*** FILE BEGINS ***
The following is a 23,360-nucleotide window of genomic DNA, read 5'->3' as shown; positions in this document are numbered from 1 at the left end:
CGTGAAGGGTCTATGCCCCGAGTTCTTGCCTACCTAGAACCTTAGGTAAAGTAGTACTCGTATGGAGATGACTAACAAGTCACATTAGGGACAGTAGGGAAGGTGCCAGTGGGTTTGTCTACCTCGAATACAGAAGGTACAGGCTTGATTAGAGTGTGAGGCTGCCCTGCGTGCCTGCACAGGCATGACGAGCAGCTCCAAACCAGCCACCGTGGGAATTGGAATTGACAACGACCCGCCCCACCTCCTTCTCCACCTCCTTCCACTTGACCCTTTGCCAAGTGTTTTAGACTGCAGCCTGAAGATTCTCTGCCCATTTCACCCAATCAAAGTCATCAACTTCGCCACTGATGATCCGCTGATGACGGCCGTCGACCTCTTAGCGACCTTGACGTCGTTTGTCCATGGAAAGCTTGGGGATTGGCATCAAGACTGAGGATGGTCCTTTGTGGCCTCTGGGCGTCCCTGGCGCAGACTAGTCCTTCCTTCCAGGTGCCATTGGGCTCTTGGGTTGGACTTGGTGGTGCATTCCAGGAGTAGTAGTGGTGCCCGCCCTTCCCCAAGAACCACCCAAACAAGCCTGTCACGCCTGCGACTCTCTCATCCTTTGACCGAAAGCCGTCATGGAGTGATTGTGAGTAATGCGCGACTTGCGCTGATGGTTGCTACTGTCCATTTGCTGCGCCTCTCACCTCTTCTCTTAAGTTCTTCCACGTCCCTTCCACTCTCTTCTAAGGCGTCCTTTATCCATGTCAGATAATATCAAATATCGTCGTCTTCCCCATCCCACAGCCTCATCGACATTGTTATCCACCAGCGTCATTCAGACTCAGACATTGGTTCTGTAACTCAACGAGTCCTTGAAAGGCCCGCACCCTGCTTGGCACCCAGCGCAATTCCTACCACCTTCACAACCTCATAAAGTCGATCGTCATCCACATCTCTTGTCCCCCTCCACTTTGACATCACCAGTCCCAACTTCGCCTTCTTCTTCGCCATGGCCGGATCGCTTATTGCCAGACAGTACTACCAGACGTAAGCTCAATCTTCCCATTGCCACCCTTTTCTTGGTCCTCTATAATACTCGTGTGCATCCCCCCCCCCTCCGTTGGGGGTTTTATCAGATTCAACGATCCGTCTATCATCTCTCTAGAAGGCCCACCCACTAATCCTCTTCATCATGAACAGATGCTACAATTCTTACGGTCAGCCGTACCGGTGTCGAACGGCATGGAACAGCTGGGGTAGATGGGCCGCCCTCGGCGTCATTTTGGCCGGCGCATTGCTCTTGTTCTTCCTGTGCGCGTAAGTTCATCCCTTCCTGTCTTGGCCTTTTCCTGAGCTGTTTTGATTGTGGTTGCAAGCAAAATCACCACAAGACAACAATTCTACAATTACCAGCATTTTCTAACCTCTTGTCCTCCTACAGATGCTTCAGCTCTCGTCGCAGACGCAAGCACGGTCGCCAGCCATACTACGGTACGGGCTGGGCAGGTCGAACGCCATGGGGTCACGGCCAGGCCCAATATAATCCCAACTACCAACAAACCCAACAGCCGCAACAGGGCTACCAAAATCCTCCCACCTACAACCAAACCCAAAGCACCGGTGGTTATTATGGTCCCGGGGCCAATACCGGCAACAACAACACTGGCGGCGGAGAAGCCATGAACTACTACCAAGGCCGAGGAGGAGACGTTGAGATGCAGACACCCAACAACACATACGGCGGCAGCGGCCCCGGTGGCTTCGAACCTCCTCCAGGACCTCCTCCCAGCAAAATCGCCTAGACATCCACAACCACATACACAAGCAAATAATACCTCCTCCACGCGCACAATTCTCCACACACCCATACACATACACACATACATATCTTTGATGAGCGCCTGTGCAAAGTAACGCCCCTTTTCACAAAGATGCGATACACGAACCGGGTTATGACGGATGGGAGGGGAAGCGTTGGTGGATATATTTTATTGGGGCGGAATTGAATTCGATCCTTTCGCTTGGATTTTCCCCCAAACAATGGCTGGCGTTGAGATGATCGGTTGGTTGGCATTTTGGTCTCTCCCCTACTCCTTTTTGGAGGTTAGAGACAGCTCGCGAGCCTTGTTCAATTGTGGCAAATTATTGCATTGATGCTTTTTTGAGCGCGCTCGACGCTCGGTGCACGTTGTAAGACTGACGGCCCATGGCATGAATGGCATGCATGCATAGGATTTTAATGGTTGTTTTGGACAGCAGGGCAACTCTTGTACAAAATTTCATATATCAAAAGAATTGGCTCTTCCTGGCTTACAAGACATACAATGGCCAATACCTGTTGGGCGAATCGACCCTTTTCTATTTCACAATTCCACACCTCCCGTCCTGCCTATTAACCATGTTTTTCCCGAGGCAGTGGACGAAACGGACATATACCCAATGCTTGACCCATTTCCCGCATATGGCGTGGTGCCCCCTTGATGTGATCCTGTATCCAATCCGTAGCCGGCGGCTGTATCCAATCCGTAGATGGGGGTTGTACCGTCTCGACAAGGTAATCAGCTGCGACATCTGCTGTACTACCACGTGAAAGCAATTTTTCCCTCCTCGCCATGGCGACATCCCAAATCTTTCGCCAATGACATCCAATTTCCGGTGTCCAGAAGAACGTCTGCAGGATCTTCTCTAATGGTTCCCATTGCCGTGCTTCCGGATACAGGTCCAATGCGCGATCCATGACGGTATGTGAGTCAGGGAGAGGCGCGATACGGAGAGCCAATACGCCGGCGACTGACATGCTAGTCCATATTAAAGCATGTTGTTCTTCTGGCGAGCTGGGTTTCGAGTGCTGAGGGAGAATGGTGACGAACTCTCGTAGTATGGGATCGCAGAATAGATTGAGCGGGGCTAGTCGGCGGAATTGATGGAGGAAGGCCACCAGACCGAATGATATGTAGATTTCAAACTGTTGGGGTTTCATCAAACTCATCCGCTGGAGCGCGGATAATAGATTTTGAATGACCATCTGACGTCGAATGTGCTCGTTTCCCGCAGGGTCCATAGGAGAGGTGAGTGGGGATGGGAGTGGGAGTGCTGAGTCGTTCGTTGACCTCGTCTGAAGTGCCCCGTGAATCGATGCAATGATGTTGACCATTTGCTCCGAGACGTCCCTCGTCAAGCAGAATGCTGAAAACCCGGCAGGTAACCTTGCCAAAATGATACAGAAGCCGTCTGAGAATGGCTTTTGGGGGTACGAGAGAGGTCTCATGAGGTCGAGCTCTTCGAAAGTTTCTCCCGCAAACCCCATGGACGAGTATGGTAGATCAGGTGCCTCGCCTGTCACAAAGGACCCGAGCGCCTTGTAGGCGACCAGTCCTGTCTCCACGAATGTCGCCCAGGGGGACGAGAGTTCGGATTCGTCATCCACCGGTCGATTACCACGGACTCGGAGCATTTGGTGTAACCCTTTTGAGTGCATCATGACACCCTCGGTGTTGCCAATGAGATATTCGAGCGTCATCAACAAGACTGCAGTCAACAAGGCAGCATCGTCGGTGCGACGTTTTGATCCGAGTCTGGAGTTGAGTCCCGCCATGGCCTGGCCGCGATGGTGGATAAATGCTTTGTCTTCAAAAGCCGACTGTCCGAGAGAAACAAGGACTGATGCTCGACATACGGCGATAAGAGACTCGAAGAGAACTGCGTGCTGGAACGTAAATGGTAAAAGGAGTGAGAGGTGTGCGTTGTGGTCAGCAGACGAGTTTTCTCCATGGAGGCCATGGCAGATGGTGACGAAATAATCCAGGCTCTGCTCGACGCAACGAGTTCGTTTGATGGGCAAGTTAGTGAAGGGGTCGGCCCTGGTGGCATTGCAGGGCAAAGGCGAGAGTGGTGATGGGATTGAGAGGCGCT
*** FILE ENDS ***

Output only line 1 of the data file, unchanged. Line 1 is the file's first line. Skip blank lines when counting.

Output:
The following is a 23,360-nucleotide window of genomic DNA, read 5'->3' as shown; positions in this document are numbered from 1 at the left end: